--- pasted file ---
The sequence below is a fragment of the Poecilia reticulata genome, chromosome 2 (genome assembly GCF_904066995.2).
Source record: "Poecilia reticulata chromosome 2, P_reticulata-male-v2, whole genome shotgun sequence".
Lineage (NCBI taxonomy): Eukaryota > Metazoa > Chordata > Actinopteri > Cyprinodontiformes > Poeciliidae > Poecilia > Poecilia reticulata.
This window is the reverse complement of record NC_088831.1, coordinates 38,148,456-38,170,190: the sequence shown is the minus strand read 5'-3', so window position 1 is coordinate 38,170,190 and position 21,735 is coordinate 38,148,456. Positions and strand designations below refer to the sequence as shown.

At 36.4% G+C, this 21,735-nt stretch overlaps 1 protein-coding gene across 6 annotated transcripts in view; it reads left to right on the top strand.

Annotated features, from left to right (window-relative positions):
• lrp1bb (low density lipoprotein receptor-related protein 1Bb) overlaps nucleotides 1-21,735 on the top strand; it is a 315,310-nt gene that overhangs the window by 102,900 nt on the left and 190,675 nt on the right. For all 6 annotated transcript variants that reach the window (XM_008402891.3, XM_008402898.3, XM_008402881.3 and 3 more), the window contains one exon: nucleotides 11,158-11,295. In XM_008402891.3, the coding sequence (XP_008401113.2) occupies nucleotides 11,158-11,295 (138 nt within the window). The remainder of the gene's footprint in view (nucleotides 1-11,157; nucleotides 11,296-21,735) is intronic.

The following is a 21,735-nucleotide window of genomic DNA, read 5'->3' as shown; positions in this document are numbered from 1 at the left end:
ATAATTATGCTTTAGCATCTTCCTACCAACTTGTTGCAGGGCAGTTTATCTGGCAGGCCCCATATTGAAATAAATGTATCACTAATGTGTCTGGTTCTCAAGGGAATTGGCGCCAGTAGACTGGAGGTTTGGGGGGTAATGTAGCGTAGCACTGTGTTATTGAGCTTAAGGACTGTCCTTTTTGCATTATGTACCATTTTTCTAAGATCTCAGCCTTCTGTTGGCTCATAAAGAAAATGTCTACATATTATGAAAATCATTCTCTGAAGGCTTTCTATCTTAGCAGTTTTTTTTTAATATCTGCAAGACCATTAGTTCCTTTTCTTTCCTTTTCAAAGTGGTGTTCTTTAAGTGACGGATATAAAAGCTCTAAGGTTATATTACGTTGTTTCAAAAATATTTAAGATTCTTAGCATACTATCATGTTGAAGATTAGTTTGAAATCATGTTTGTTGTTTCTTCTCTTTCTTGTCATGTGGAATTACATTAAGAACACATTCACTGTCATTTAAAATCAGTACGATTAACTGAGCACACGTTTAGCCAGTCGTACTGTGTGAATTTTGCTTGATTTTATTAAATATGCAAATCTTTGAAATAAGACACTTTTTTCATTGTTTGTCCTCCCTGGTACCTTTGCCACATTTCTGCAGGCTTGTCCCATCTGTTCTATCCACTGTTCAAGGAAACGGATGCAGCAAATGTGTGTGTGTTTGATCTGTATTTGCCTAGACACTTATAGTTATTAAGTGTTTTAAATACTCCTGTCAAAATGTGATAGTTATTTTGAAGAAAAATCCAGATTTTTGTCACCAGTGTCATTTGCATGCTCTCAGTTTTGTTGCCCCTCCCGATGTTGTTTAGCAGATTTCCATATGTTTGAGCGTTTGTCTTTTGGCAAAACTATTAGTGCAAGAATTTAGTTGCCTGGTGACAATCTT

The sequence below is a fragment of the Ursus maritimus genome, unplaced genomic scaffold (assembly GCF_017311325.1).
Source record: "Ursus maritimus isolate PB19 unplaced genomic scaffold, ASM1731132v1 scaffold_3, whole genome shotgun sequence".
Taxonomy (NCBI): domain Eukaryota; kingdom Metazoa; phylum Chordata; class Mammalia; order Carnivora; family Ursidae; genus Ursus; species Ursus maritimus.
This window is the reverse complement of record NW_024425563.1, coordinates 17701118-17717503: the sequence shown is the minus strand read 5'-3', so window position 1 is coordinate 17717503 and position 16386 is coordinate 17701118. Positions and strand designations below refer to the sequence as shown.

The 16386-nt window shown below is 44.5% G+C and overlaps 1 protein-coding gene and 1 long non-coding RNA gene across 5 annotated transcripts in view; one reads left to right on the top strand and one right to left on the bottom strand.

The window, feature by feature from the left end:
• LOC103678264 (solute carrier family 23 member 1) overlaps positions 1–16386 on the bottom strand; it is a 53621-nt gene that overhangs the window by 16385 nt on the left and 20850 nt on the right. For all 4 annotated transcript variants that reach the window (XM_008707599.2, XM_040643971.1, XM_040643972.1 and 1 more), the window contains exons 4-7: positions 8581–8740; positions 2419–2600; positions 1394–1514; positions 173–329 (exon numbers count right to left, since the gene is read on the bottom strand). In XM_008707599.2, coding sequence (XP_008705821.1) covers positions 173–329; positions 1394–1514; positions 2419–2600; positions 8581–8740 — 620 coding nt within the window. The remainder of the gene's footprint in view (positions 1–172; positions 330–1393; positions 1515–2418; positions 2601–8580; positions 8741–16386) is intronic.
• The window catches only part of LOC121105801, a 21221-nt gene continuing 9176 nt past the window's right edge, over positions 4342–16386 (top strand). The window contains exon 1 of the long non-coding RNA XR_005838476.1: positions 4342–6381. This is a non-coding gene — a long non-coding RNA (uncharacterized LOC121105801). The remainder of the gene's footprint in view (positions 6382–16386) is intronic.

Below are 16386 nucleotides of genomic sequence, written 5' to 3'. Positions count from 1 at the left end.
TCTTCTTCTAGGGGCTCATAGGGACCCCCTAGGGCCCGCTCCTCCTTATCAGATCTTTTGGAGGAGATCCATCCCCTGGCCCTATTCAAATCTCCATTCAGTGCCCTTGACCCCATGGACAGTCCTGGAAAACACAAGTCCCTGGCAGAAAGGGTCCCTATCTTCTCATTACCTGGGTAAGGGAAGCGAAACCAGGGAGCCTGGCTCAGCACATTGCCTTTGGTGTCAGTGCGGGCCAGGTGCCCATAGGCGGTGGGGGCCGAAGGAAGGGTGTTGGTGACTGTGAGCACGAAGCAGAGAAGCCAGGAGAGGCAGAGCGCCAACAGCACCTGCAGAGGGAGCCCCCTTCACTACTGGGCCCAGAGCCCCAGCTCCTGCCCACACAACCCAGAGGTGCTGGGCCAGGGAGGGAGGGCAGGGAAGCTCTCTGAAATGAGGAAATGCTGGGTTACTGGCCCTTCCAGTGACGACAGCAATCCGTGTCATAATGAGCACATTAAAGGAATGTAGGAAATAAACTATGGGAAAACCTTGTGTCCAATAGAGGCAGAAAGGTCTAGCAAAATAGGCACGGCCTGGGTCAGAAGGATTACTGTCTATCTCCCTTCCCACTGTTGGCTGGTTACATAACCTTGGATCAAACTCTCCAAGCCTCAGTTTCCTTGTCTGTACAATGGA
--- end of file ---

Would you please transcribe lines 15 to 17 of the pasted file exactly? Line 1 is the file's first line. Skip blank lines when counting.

The window, feature by feature from the left end:
• LOC103678264 (solute carrier family 23 member 1) overlaps positions 1–16386 on the bottom strand; it is a 53621-nt gene that overhangs the window by 16385 nt on the left and 20850 nt on the right. For all 4 annotated transcript variants that reach the window (XM_008707599.2, XM_040643971.1, XM_040643972.1 and 1 more), the window contains exons 4-7: positions 8581–8740; positions 2419–2600; positions 1394–1514; positions 173–329 (exon numbers count right to left, since the gene is read on the bottom strand). In XM_008707599.2, coding sequence (XP_008705821.1) covers positions 173–329; positions 1394–1514; positions 2419–2600; positions 8581–8740 — 620 coding nt within the window. The remainder of the gene's footprint in view (positions 1–172; positions 330–1393; positions 1515–2418; positions 2601–8580; positions 8741–16386) is intronic.
• The window catches only part of LOC121105801, a 21221-nt gene continuing 9176 nt past the window's right edge, over positions 4342–16386 (top strand). The window contains exon 1 of the long non-coding RNA XR_005838476.1: positions 4342–6381. This is a non-coding gene — a long non-coding RNA (uncharacterized LOC121105801). The remainder of the gene's footprint in view (positions 6382–16386) is intronic.